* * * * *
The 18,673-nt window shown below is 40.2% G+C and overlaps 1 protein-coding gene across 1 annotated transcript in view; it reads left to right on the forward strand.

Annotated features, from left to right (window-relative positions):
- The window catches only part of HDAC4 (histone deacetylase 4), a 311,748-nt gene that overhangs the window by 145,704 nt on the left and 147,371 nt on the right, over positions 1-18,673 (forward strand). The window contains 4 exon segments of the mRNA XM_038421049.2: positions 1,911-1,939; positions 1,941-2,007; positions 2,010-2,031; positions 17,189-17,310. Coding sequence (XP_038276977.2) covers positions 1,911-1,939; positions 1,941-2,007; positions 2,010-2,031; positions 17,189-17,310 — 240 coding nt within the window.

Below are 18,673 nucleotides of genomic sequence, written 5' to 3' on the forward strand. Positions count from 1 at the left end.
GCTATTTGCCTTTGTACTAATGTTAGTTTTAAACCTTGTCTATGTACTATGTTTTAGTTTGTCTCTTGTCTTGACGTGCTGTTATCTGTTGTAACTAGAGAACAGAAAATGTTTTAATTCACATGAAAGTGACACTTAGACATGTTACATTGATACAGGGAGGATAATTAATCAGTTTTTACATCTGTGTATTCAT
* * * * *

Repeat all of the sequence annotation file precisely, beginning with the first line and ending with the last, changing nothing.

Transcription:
The 18,673-nt window shown below is 40.2% G+C and overlaps 1 protein-coding gene across 1 annotated transcript in view; it reads left to right on the forward strand.

Annotated features, from left to right (window-relative positions):
- The window catches only part of HDAC4 (histone deacetylase 4), a 311,748-nt gene that overhangs the window by 145,704 nt on the left and 147,371 nt on the right, over positions 1-18,673 (forward strand). The window contains 4 exon segments of the mRNA XM_038421049.2: positions 1,911-1,939; positions 1,941-2,007; positions 2,010-2,031; positions 17,189-17,310. Coding sequence (XP_038276977.2) covers positions 1,911-1,939; positions 1,941-2,007; positions 2,010-2,031; positions 17,189-17,310 — 240 coding nt within the window.

Below are 18,673 nucleotides of genomic sequence, written 5' to 3' on the forward strand. Positions count from 1 at the left end.
GCTATTTGCCTTTGTACTAATGTTAGTTTTAAACCTTGTCTATGTACTATGTTTTAGTTTGTCTCTTGTCTTGACGTGCTGTTATCTGTTGTAACTAGAGAACAGAAAATGTTTTAATTCACATGAAAGTGACACTTAGACATGTTACATTGATACAGGGAGGATAATTAATCAGTTTTTACATCTGTGTATTCAT